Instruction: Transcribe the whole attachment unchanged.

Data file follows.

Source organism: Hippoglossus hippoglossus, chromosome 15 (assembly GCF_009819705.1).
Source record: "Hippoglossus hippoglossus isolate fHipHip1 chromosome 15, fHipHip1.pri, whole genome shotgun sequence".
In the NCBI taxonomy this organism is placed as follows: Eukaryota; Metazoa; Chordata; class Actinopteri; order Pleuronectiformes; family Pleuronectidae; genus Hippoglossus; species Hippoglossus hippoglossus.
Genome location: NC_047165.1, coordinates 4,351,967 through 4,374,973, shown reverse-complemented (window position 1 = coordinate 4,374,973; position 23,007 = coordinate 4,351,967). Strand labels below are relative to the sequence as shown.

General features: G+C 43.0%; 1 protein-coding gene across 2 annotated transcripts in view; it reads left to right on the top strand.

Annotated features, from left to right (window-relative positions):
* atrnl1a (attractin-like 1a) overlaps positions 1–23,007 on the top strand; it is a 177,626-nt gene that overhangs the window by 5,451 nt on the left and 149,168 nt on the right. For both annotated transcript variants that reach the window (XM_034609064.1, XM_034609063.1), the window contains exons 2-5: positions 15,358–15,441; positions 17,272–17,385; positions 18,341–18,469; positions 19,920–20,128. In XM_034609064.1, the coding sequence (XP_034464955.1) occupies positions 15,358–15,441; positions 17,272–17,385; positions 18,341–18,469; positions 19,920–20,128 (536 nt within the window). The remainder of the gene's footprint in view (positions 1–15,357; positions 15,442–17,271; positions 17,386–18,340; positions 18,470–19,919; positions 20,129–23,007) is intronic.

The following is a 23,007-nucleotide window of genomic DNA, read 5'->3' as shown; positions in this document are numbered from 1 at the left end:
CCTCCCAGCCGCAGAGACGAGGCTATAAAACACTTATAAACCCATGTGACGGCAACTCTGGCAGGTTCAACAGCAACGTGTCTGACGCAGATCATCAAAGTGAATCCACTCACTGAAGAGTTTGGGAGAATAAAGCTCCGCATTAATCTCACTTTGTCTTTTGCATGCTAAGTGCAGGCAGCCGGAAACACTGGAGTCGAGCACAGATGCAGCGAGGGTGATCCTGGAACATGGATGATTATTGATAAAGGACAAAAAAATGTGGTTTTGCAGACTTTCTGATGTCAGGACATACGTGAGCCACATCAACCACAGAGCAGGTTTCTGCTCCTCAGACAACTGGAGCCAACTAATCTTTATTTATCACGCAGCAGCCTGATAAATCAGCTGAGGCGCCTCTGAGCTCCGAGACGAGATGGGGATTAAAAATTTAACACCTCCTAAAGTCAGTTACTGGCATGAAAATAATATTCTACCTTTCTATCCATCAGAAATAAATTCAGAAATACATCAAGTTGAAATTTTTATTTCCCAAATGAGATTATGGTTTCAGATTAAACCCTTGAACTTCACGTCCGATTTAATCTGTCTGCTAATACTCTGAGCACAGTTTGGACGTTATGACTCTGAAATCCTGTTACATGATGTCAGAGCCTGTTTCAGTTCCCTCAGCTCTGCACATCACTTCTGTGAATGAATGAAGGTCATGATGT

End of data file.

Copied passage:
Source organism: Hippoglossus hippoglossus, chromosome 15 (assembly GCF_009819705.1).
Source record: "Hippoglossus hippoglossus isolate fHipHip1 chromosome 15, fHipHip1.pri, whole genome shotgun sequence".
In the NCBI taxonomy this organism is placed as follows: Eukaryota; Metazoa; Chordata; class Actinopteri; order Pleuronectiformes; family Pleuronectidae; genus Hippoglossus; species Hippoglossus hippoglossus.
Genome location: NC_047165.1, coordinates 4,351,967 through 4,374,973, shown reverse-complemented (window position 1 = coordinate 4,374,973; position 23,007 = coordinate 4,351,967). Strand labels below are relative to the sequence as shown.

General features: G+C 43.0%; 1 protein-coding gene across 2 annotated transcripts in view; it reads left to right on the top strand.

Annotated features, from left to right (window-relative positions):
* atrnl1a (attractin-like 1a) overlaps positions 1–23,007 on the top strand; it is a 177,626-nt gene that overhangs the window by 5,451 nt on the left and 149,168 nt on the right. For both annotated transcript variants that reach the window (XM_034609064.1, XM_034609063.1), the window contains exons 2-5: positions 15,358–15,441; positions 17,272–17,385; positions 18,341–18,469; positions 19,920–20,128. In XM_034609064.1, the coding sequence (XP_034464955.1) occupies positions 15,358–15,441; positions 17,272–17,385; positions 18,341–18,469; positions 19,920–20,128 (536 nt within the window). The remainder of the gene's footprint in view (positions 1–15,357; positions 15,442–17,271; positions 17,386–18,340; positions 18,470–19,919; positions 20,129–23,007) is intronic.

The following is a 23,007-nucleotide window of genomic DNA, read 5'->3' as shown; positions in this document are numbered from 1 at the left end:
CCTCCCAGCCGCAGAGACGAGGCTATAAAACACTTATAAACCCATGTGACGGCAACTCTGGCAGGTTCAACAGCAACGTGTCTGACGCAGATCATCAAAGTGAATCCACTCACTGAAGAGTTTGGGAGAATAAAGCTCCGCATTAATCTCACTTTGTCTTTTGCATGCTAAGTGCAGGCAGCCGGAAACACTGGAGTCGAGCACAGATGCAGCGAGGGTGATCCTGGAACATGGATGATTATTGATAAAGGACAAAAAAATGTGGTTTTGCAGACTTTCTGATGTCAGGACATACGTGAGCCACATCAACCACAGAGCAGGTTTCTGCTCCTCAGACAACTGGAGCCAACTAATCTTTATTTATCACGCAGCAGCCTGATAAATCAGCTGAGGCGCCTCTGAGCTCCGAGACGAGATGGGGATTAAAAATTTAACACCTCCTAAAGTCAGTTACTGGCATGAAAATAATATTCTACCTTTCTATCCATCAGAAATAAATTCAGAAATACATCAAGTTGAAATTTTTATTTCCCAAATGAGATTATGGTTTCAGATTAAACCCTTGAACTTCACGTCCGATTTAATCTGTCTGCTAATACTCTGAGCACAGTTTGGACGTTATGACTCTGAAATCCTGTTACATGATGTCAGAGCCTGTTTCAGTTCCCTCAGCTCTGCACATCACTTCTGTGAATGAATGAAGGTCATGATGT